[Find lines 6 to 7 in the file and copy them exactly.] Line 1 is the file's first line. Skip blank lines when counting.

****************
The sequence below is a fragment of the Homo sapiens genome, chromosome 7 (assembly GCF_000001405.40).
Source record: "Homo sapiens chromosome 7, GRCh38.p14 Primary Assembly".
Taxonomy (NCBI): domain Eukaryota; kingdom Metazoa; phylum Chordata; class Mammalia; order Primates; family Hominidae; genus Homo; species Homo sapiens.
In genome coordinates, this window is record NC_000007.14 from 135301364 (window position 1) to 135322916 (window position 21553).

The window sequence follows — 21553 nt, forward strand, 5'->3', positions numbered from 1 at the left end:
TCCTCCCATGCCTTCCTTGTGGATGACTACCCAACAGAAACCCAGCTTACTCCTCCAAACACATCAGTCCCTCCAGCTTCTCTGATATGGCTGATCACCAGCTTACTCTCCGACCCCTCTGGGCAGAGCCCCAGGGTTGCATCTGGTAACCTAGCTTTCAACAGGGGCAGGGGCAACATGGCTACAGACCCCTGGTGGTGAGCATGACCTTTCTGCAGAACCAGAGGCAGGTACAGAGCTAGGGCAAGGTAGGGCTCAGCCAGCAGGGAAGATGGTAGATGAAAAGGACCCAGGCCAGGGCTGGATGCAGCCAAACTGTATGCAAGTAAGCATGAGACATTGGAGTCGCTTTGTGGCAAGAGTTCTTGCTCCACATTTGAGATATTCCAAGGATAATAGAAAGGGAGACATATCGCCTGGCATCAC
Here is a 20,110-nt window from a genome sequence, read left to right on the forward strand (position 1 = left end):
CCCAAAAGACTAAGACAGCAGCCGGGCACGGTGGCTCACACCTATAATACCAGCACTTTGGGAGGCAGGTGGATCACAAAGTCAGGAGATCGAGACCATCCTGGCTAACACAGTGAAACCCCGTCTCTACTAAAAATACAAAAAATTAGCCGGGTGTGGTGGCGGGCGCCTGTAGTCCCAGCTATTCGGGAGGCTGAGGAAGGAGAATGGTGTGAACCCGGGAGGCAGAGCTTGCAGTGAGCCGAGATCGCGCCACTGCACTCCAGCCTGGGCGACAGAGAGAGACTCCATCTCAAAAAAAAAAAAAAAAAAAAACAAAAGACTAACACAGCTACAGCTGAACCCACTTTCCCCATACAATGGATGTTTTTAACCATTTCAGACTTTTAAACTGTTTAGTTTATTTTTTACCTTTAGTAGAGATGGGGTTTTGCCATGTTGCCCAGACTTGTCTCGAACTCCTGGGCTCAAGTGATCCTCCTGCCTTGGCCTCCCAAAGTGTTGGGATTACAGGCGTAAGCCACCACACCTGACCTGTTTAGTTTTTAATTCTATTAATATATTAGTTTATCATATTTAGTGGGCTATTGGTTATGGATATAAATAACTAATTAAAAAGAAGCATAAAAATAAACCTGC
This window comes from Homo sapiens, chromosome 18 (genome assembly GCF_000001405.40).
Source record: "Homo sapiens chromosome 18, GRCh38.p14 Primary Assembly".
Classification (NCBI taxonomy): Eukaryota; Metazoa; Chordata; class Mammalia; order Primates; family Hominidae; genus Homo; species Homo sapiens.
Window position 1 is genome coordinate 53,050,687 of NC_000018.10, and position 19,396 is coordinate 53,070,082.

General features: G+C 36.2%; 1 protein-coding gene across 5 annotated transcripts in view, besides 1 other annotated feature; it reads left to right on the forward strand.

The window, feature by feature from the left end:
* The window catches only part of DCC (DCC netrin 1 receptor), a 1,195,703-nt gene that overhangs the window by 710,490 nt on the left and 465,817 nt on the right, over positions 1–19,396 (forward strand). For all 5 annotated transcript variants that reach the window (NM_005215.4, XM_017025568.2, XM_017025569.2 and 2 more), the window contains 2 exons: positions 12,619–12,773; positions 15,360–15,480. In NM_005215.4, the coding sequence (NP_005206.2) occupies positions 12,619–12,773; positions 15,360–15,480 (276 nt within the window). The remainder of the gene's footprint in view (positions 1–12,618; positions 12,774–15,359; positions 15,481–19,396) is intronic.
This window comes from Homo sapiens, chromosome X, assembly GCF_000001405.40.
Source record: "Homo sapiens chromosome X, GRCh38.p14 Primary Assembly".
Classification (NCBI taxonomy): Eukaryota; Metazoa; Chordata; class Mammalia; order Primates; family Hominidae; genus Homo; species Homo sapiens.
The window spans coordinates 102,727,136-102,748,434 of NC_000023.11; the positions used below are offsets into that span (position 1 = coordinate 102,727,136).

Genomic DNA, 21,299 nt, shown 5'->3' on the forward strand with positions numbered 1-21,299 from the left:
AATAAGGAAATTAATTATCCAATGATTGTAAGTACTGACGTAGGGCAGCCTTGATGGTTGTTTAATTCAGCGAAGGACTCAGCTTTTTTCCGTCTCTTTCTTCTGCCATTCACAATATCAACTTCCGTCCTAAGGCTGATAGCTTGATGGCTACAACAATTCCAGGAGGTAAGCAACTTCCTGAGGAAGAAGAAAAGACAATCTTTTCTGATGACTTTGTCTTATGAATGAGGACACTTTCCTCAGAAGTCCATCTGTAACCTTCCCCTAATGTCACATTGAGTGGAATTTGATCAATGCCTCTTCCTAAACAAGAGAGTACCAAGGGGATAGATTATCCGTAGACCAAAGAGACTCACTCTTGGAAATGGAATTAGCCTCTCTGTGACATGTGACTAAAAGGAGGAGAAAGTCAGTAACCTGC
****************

TCCTCCCATGCCTTCCTTGTGGATGACTACCCAACAGAAACCCAGCTTACTCCTCCAAACACATCAGTCCCTCCAGCTTCTCTGATATGGCTGATCACCAGCTTACTCTCCGACCCCTCTGGGCAGAGCCCCAGGGTTGCATCTGGTAACCTAGCTTTCAACAGGGGCAGGGGCAACATGGCTACAGACCCCTGGTGGTGAGCATGACCTTTCTGCAGAACCAGAGGCAGGTACAGAGCTAGGGCAAGGTAGGGCTCAGCCAGCAGGGAAGATGGTAGATGAAAAGGACCCAGGCCAGGGCTGGATGCAGCCAAACTGTATGCAAGTAAGCATGAGACATTGGAGTCGCTTTGTGGCAAGAGTTCTTGCTCCACATTTGAGATATTCCAAGGATAATAGAAAGGGAGACATATCGCCTGGCATCAC
Here is a 20,110-nt window from a genome sequence, read left to right on the forward strand (position 1 = left end):